He married (1863) Juliana (d. 1931), daughter of Richard Nugent Horner, clergyman at Killeshill, Co. Tyrone; they had three sons and two daughters. The elder sons, Alfred and William, followed closely in his footsteps, serving as police officers and RMs in Ireland. The second son, William Vesey Harrel (1866–1956), born 22 July 1866 in Aughnacloy, Co. Tyrone, was educated at the Royal School in Armagh and at TCD before joining the RIC as a cadet, aged 19, in 1886. Posted to Co. Leitrim as a third-class sub-inspector, he was commended on the performance of his duties during evictions there in 1887. Transferred to Co. Louth in 1889, he was promoted (1890) and went to Mullingar, Co. Westmeath (1893–4), serving on the divisional commissioner's staff. He returned in a similar capacity to Co. Louth in 1894, based at Dundalk. In September 1897 he was appointed private secretary to the inspector general of the RIC, Sir Andrew Reed (qv), at headquarters in Dublin. A year later he became inspector of prisons in Ireland, a post of great responsibility, where radical legislation since the 1870s had transformed the Irish prison system from one of corruption and neglect into a contemporary model of reform.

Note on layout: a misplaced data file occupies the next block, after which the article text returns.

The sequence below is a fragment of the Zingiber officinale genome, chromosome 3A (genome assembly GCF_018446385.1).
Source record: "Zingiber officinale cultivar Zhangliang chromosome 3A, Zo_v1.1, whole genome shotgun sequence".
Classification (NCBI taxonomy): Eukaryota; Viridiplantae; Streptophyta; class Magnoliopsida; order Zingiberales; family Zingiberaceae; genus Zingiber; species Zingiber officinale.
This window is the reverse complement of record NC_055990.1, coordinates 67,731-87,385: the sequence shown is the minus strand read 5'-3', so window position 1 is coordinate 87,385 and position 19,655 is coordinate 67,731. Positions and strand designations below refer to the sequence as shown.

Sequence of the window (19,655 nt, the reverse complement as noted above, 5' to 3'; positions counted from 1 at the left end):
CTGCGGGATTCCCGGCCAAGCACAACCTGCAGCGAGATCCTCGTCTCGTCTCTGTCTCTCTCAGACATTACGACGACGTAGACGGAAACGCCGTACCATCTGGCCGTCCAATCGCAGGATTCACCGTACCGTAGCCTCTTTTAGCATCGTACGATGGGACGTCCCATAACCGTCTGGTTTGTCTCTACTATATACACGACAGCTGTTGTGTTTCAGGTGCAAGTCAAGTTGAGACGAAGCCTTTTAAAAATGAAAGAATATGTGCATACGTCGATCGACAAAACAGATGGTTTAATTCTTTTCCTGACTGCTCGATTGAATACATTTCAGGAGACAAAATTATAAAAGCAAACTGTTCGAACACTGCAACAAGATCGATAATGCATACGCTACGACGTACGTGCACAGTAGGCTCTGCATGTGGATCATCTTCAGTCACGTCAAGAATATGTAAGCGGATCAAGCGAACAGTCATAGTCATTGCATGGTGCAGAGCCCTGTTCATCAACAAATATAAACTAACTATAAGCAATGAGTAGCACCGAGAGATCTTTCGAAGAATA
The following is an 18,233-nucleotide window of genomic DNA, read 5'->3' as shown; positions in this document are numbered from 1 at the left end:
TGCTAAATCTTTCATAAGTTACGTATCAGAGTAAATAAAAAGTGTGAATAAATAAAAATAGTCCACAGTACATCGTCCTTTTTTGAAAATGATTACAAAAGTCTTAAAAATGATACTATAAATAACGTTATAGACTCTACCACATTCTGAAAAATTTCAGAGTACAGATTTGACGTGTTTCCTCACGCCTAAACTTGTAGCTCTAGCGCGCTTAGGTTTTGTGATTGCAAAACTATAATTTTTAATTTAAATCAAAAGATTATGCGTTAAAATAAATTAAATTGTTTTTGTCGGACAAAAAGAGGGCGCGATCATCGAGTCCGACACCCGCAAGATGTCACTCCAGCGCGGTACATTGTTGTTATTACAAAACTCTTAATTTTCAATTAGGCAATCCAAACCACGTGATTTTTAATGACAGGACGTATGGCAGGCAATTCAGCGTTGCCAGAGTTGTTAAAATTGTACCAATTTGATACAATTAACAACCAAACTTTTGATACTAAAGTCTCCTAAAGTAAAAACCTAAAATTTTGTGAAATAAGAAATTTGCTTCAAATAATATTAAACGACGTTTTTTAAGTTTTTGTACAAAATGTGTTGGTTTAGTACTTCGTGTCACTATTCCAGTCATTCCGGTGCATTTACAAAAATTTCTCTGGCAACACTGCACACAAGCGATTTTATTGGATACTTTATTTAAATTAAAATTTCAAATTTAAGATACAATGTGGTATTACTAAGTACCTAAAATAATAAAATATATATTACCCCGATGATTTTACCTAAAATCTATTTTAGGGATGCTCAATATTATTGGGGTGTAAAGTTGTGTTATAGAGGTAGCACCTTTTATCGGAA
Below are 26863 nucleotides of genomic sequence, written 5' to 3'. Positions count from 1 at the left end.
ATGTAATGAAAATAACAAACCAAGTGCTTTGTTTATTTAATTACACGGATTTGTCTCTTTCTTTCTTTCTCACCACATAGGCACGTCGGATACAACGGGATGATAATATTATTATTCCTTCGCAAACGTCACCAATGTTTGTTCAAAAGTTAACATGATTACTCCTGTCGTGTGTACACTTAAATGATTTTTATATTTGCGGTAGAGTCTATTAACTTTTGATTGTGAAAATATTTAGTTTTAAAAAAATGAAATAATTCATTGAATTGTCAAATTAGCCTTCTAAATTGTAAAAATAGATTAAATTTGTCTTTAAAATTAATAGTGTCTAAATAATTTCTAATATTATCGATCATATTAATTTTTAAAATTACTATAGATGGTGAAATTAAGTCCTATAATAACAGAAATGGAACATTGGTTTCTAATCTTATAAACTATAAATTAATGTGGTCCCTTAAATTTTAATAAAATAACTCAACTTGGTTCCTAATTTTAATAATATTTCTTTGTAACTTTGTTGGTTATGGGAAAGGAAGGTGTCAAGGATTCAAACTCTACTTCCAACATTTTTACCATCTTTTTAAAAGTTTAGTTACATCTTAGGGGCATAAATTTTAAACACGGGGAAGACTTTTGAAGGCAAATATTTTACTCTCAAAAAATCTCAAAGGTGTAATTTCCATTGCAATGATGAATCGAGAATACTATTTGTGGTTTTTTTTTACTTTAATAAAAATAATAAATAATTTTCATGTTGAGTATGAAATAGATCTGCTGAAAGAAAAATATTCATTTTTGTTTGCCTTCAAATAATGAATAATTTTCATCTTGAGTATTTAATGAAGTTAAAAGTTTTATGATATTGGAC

In 1902, the year of his father's retirement, Harrel was made assistant commissioner of the DMP; he was successively honoured with an MVO (1903), the King's Police Medal (1911), and a CB (1912). His fortunes declined during 1913–14 when internal friction over pay and conditions demoralised the lower ranks of the RIC and DMP, the latter using excessive force against civilian protesters during the lockout of 1913 and enshrining itself in labour legend as an object of popular hatred. In the absence of the chief commissioner, Sir John Ross of Bladensburg (qv), Harrel moved swiftly on Sunday 26 July 1914 to stop the unloading at Howth by Irish Volunteers of rifles and ammunition from the yacht Asgard, belonging to Erskine Childers (qv). He proceeded to Clontarf with soldiers of the King's Own Scottish Borderers to assist the DMP in disarming the Volunteers. Chaotic scenes, in which only a few weapons were seized and the rest were successfully dispersed, left Harrel embarrassed and the soldiers ill-tempered at having been thwarted. Returning to barracks, still nominally under Harrel's authority, the troops responded angrily to a jeering, stone-throwing crowd on Bachelor's Walk by opening fire, killing three people and wounding many others. The dead were elaborately mourned at huge nationalist funerals, and the subsequent inquiry resulted in Harrel's forced resignation. In protest, the chief commissioner also resigned.
Harrel's later career was not entirely unhappy, as he served with distinction in the first world war as a commander in the Royal Naval Volunteer Reserve, becoming a CBE in 1919 and retiring to his home at 1 Clifton Terrace, Monkstown, Co. Dublin. He remained unmarried. He was a member of the Royal St George Yacht Club and the Kildare Street Club, and also a Knight of Grace of the Order of St John of Jerusalem. He died 4 May 1956. Like his father before him, and his elder brother Alfred Gisborne Wharton Harrel (RIC district inspector, 1885–1900; resident magistrate, 1900–20), he had carried out police and government roles which, though firmly loyal to the British administration, had aimed at serving the greater good within an increasingly untenable system.